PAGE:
|Publication number||US7886013 B2|
|Application number||US 11/599,591|
|Publication date||Feb 8, 2011|
|Priority date||Dec 15, 2005|
|Also published as||CA2640968A1, CA2640968C, CN101371595A, CN101371595B, EP1961239A1, EP1961239A4, US20070150605, WO2007069992A1|
|Publication number||11599591, 599591, US 7886013 B2, US 7886013B2, US-B2-7886013, US7886013 B2, US7886013B2|
|Inventors||Jan Christoffersson, David Henrikssson|
|Original Assignee||Telefonaktiebolaget Lm Ericsson (Publ)|
|Export Citation||BiBTeX, EndNote, RefMan|
|Patent Citations (5), Non-Patent Citations (6), Referenced by (6), Classifications (6), Legal Events (2)|
|External Links: USPTO, USPTO Assignment, Espacenet|
This application claims the priority and benefit of U.S. Provisional patent application 60/750,364, filed Dec. 15, 2005, which is incorporated herein by reference in its entirety.
The technical field relates to communicating presence information between computers. In one non-limiting example application, the technology described here may be used in communicating presence information in mobile communications systems.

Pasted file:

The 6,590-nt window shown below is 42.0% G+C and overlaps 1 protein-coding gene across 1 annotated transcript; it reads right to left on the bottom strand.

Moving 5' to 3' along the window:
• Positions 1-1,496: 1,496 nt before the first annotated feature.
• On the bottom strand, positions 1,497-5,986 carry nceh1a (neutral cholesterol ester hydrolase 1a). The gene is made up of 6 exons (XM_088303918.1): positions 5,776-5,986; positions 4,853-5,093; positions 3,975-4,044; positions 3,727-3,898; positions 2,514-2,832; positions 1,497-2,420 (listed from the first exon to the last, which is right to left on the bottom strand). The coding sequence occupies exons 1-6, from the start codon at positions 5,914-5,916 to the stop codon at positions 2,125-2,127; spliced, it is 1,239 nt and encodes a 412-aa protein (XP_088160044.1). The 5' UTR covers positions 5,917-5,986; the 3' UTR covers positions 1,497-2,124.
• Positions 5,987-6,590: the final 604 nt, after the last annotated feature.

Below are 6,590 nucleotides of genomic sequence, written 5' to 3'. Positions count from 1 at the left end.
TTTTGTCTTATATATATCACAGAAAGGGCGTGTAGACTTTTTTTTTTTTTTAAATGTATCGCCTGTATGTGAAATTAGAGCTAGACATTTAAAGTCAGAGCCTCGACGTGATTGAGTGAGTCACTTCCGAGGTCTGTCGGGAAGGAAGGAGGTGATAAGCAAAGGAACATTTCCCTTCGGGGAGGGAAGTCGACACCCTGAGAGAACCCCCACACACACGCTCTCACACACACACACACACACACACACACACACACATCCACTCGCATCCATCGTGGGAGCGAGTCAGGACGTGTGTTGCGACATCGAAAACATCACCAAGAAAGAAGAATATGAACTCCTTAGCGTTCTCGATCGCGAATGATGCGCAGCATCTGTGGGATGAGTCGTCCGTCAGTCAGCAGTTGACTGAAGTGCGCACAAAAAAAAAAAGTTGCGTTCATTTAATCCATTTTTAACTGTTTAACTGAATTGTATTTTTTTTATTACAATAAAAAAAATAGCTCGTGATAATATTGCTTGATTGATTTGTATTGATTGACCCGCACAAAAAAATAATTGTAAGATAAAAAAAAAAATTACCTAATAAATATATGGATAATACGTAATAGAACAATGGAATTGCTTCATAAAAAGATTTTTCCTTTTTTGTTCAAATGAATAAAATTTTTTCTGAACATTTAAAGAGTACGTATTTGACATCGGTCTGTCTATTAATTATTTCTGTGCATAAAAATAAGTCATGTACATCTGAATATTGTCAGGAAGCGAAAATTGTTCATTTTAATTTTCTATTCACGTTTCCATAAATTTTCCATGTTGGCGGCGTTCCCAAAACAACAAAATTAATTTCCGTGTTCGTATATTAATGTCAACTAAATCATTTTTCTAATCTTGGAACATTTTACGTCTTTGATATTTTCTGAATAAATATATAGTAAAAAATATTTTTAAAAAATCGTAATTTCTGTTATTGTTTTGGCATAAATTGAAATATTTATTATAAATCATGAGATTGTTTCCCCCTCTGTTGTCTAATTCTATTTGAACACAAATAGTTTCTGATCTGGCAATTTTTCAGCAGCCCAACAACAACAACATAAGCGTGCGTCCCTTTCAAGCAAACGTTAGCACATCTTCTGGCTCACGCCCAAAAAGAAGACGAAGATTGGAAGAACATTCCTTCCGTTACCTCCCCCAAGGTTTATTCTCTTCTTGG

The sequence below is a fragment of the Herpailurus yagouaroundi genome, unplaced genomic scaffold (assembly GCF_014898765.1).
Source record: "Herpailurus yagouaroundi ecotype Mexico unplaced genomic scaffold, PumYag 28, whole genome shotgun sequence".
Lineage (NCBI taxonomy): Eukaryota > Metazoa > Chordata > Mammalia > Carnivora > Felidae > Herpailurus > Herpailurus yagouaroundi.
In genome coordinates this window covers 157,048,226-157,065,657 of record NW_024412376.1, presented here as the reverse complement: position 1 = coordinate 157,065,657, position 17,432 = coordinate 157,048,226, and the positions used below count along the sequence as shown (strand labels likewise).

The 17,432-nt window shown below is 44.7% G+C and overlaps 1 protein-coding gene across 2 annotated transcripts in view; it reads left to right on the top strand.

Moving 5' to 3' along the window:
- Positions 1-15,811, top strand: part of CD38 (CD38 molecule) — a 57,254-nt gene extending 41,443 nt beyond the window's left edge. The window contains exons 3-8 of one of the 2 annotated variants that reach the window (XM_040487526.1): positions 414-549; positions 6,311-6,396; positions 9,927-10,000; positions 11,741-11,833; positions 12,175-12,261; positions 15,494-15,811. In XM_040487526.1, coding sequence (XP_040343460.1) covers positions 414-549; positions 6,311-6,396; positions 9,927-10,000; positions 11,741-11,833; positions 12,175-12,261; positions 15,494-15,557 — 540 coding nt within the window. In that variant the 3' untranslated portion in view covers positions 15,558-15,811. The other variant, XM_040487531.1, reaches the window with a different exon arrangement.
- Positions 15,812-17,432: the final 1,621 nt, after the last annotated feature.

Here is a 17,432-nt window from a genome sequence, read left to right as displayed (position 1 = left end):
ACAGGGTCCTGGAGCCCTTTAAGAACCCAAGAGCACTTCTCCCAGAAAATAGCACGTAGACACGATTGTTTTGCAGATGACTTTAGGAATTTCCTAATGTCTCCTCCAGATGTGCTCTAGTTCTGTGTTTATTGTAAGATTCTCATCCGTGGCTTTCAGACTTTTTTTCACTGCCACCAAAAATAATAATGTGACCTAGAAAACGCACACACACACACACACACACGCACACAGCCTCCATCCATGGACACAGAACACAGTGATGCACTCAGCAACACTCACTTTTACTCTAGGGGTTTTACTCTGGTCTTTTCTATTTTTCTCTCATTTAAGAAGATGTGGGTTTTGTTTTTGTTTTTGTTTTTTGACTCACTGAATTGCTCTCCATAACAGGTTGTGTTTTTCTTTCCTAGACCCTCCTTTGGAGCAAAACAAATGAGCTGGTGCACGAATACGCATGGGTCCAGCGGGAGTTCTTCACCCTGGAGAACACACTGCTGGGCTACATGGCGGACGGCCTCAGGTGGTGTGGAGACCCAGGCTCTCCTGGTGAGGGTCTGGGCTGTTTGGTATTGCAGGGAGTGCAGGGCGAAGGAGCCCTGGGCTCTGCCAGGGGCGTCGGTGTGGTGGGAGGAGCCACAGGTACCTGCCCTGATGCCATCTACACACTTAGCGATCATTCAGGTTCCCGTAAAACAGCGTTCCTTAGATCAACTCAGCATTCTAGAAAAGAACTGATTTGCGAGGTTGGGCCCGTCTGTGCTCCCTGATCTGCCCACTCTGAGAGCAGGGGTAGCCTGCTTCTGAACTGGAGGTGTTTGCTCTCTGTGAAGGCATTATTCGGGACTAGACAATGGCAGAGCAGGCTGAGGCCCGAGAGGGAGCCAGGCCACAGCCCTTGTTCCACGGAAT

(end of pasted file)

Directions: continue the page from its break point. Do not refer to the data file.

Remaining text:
A presence service is a service to exchange presence information Items indicating states, i.e., presence of human beings, articles or items, and services. The IETF RFC2778 describes a basic architecture of a presence service. Clients using the presence service are classified into two types of clients: presentities (on an information delivery side) such as users providing presence information and watchers (on an information receiver side) observing the presence information. The word presentities is a combination of words “presence” and “entity” and was first introduced in RFC 2778. Originally, it was defined as a logical entity which provides presence information and usually refers to a human. Although a presentity is most commonly a reference for a person, it may represent a role such as “help desk” or a resource such as “conference room #27.” Presentities are generally referenced by distinguished names, such as “sip:email@example.com” or by phone numbers like “tel:+12345678”. In this case presence information describes the availability, proximity, activity level, status, operating state, capabilities, and/or willingness of a presentity to communicate via set of communication services. For example, users of the instant messenger ICQ (“I seek you”) are presentities, and their presence information is ICQ user status (online, offline, away, etc.). Although there may be multiple presence sources associated with a single presentity, for ease of description here, only the term presentity is used and includes the logical entity and/or one or more presence sources associated with that logical entity.